The medical profession was still at a loss as to how to cure cholera except what they had done in 1832, only more "heroic". An example of this is one physician who had cholera who drew 16 ounces of blood from his arm, dosed himself with castor oil and calomel. The only problem with this was that people knew it wouldn't work, they refused to take calomel, and doctors turned to such things as strychnine, morphine, or aconite. The status that the medical profession held was falling further in the 2nd epidemic because of the rapid changes that society was undergoing; more people were realizing how dumbfounded the doctors were by the disease. Fortunately though, the "germ theory" was rapidly catching on due to the work on fermentation and finding microscopic fungi cells. This theory was supported by the anticontagionists theory that the disease spread through the air.
Part 3: 1866
X America After the War
After the Civil War many Americans once more looked at their country and saw the tenements as sinful atheist cesspools. These places were struck the hardest by disease. Immigrants, especially the Irish, were seen as potentially evil. In the winter of 1865, the first ship carrying cholera docked at New York, it was quarantined, and the disease didn't spread. Due to fear and desperation, legislature passed a bill that created the basis for modern Boards of Health. The "Metropolitan Sanitary District and Board of Health" was given powers to take complete control of the entire city in a state of emergency.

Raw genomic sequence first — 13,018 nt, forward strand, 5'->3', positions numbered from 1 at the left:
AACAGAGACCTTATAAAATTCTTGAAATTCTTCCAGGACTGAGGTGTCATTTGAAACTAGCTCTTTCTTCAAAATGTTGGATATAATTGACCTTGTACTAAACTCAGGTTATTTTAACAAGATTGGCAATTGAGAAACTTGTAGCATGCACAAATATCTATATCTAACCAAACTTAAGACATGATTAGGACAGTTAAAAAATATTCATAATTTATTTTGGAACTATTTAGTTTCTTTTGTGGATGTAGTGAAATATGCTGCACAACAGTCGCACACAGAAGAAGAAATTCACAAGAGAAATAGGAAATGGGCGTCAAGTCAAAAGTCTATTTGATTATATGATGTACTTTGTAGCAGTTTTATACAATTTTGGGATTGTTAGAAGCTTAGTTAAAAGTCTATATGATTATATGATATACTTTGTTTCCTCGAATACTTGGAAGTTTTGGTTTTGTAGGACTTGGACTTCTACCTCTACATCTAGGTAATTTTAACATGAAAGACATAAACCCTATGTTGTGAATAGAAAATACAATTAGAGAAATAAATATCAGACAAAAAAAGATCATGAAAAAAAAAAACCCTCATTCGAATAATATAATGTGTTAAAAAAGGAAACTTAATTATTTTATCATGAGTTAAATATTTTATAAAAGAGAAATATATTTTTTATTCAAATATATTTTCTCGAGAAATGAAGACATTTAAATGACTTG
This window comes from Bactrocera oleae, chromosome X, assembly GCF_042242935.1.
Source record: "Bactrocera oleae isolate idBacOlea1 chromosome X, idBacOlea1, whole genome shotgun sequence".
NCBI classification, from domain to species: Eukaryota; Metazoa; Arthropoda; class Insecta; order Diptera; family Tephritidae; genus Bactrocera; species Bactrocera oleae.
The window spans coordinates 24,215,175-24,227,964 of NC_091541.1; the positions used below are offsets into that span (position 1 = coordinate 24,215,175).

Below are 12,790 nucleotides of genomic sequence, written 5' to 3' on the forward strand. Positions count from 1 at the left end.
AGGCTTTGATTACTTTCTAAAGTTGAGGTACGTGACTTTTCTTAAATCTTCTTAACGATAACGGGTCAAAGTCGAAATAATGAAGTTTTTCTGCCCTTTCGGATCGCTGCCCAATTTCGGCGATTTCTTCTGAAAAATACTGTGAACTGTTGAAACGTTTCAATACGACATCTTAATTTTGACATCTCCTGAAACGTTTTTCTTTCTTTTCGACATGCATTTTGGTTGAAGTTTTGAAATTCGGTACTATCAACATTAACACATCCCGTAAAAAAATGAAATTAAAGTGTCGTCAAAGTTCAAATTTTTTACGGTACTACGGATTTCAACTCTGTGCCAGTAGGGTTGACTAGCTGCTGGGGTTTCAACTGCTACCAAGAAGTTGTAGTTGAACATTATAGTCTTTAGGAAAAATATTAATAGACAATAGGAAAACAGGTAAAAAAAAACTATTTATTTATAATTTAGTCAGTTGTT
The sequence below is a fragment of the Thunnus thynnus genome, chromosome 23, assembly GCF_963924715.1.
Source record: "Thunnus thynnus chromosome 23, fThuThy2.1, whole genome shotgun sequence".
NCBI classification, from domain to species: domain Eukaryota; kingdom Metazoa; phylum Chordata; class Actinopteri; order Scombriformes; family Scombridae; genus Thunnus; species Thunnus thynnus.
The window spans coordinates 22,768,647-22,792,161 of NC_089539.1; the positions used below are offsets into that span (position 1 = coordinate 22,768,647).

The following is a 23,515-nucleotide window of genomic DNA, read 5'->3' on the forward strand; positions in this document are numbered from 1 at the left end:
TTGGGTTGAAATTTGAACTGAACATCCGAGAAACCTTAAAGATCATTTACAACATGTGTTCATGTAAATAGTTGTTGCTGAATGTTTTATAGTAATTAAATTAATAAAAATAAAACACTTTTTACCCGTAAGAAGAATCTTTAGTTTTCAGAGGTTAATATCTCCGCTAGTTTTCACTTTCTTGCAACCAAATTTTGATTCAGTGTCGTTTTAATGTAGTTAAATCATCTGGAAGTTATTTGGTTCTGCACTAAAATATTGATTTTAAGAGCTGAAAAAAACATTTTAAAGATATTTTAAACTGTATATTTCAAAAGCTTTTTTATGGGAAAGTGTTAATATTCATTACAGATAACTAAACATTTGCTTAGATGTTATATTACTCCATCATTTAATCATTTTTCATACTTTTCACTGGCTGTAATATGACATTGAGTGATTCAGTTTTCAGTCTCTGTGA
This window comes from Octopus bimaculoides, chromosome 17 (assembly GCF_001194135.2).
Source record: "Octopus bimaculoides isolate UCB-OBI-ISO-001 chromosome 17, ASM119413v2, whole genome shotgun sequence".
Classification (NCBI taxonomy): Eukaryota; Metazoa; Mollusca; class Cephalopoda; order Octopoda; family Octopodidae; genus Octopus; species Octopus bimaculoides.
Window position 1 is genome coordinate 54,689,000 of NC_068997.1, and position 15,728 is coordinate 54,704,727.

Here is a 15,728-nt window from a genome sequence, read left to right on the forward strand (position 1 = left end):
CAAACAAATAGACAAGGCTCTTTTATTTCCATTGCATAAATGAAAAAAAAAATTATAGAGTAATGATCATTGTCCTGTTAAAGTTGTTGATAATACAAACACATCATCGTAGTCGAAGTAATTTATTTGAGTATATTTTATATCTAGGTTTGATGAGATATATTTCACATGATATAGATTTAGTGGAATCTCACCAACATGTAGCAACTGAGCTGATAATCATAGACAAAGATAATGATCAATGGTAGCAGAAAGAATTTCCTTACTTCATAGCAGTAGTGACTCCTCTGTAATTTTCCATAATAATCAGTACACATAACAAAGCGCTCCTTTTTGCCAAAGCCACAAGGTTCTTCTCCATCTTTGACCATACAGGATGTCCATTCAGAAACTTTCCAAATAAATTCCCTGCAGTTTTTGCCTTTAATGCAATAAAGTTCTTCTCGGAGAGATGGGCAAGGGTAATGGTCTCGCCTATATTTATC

XI The Metropolitan Board of Health
It had from spring to summer to clean, survey, and prepare a city of about a million people for a cholera epidemic. Fortunately for the entire country, most doctors now believed that the cause of cholera was easily carried by water and in the vomit and excrement of cholera victims. Another thing that was in the Board's favor was that New York City had a quarantine hospital. Contagionism was respected along with the germ theory. This belief helped to support the drive for the cleanup of New York. When cholera would put in an appearance, the building of the contaminated person was evacuated and the people therein were put in a quarantine-tent city. The building was then decontaminated by dumping lots of chloride of lime. This stopped the outbreaks from spreading and the epidemic itself only claimed a few lives.
XII The Gospel of Public Health
It was now proven to everyone that sanitary measures were needed and so many places started developing government departments to deal with these measures. The rest of the chapter basically goes on to discuss how people's beliefs were slowly changing and how some still preached that the poor deserved to be victims of disease because of the filth they lived in. Moreover the chapter reviews the accomplishments of the medical profession up until 1866.
XIII Conclusion: The Way We Live Now
This chapter begins by describing how cholera affected the Western Hemisphere and when it appeared. The rest of this chapter deals with the changes that occurred in the United States between 1832 and 1866 and reviews everything that Rosenberg had already written. The last part is about how America made it through all these epidemics politically and was continuing to change socially.
We felt the book was good at giving an accurate account of the time period and how several different factors could influence an entire society. What we didn't like was the way that Rosenberg would repeat everything a least a couple of times too many. Also, he went into WAY too much detail about how the Board carried out its missions to save the city, most of which were failures. Also, we will put it this way: weíve all had to read Rosenberg. To get a feeling of what it was like to read this book, imagine one of his essays, and then imagine it being two hundred and thirty three pages long!
1.Why do you think the Board was so important and original?
2. Do you think we are still at risk from cholera?
3. What were the most important changes that occurred between the 1830's and 1860's?